Continuously Able – How Businesses Outpace Their Competitors Using ‘High Level Benchmarks’

Helping companies to identify not only the direction of development of their capabilities, but also the ways to achieve them

I’ve built this series of four articles on the undisputed premise that a company’s success depends on what it can do better than its competitors. Therefore, effective managers focus on understanding, selecting, building and maintaining their firm’s capabilities.

In the first article in the series, I described how strong capabilities emerge from processes that are composed of organizational routines that are built on microfoundations of individual attributes, team processes and connectedness, and conflict management methods.

In the second article, I described the different types of capabilities—hygienic, differentiating, and dynamic—and how different life sciences business models require different capabilities.

In practice, this means that, especially in changing markets, firms cannot rely on the ability to “benchmark” against their competitors. They need to build their own set of capabilities – their capabileome – that is appropriate for their chosen business model. Then, in the third article in the series, I shared my research on how firms build their capabileomes from the bottom up, identifying weaknesses and carefully designing their microfoundations to enable their organizational routines and express the capabilities they need.

This research-based understanding helps businesses become more capable than their competitors. But it doesn’t meet the challenge of staying ahead of strong competitors in a changing market. Meeting this ongoing challenge is the subject of this fourth and final article in the series.

Acme comparators
Sometimes, but relatively rarely, staying ahead of competitors means changing the business model. If this is true for your company, please go back and read the second and third articles in this series. But if you face the much more common challenge of staying ahead of ever-improving competitors with the same business model as yours, then you face a different kind of challenge. Under these circumstances, I have found that effective firms have given up comparing themselves to others. As one survey respondent told me, “Benchmarking helps you catch up, but it doesn’t help you stay ahead.”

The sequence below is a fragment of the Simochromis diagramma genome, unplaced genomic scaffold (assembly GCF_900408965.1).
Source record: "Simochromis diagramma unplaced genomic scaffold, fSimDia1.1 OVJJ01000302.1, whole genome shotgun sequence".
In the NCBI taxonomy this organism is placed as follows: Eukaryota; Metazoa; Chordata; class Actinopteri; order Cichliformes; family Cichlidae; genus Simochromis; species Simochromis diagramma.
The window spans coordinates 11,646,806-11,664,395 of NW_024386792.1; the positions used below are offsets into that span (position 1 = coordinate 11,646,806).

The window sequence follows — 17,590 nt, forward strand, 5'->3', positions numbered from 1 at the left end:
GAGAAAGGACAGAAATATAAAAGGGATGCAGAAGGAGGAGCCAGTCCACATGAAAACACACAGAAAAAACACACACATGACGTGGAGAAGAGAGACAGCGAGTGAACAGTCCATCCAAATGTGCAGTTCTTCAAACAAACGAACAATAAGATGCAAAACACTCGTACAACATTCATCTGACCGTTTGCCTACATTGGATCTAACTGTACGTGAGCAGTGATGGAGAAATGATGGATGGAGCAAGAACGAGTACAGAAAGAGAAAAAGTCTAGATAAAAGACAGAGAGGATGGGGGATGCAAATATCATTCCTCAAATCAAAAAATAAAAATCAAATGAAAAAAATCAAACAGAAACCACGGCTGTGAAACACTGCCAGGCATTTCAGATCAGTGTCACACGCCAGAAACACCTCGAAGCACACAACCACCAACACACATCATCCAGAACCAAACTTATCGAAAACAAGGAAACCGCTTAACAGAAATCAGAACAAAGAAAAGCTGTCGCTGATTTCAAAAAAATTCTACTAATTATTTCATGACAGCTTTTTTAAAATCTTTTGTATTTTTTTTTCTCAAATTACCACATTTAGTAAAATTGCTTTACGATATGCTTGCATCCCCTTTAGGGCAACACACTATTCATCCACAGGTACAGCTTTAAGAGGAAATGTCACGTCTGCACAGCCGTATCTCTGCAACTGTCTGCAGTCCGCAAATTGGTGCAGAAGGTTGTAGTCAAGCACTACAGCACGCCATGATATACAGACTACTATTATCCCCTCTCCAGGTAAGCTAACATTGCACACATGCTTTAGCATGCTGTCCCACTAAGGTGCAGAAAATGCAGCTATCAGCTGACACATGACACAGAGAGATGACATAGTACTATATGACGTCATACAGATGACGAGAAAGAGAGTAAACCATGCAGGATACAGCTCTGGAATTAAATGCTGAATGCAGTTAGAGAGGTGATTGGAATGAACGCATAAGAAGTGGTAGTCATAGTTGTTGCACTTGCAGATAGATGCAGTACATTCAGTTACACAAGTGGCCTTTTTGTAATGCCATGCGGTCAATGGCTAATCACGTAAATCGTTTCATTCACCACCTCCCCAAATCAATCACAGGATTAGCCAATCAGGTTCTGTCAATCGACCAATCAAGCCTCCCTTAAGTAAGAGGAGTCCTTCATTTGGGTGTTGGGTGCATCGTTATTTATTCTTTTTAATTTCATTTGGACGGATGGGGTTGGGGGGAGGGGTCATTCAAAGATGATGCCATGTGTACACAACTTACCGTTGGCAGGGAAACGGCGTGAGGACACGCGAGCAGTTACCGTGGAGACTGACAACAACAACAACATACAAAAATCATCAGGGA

Instead, leading firms compare themselves to the best possible options for their business model. The same respondent put it as: “You should compare yourself to the best you could be, not the best that currently exists.” Supported by many of the executives I interviewed, this idea of ​​“comparing peaks’ is theoretically sound, but raises practical questions such as: The best you could be, right? What acme benchmarks can a leading firm use to help it stay ahead of the competition? In my research, I delved into these questions as they relate to the commercial functions of life sciences companies and discovered four benchmarks that commercial leaders use to help them stay ahead of their competitors.

Figure 1

Figure 1

Acme understanding
Since all commercial competitiveness begins with understanding the market better than anyone else, leading firms begin by comparing themselves to the pinnacle of market understanding. I heard questions like, “What do we know about the market that no one else knows?” and “What do we see happening in the market that we can’t fully explain?” By asking these questions, sales leaders weren’t comparing themselves to their competitors, they were contrasting your business intelligence and analysis capabilities to the theoretical maximum. Often the answers to these questions were humiliating. If everything you know about the market is known by everyone else, and there are many things you cannot explain about the market, this is a sign that you are way behind your acme comparator.

I found that leading companies used this gap to drive improvement in their business intelligence and related functions. They first identified critical gaps in their understanding of the market (eg, why prescriber preferences vary among prescribers with similar characteristics).

They then identified weaknesses in the organizational procedures that caused these lapses (eg, procedures to characterize the irrational motivations of drug prescribers). They then pinpointed the micro-foundations that weakened these routines (eg, poor skills in conducting and interpreting qualitative market research). This practical, targeted approach to improving capabilities is made possible by acme benchmarking. Because these leading firms were already as good or better at understanding the market than their competitors, this could never have been initiated by competitor benchmarking.

Acme solving
The second ultimate comparison I observed was in deciding where to focus efforts. In this case, I heard questions like, “How different is our focus?” and “How do we know our focus is best?”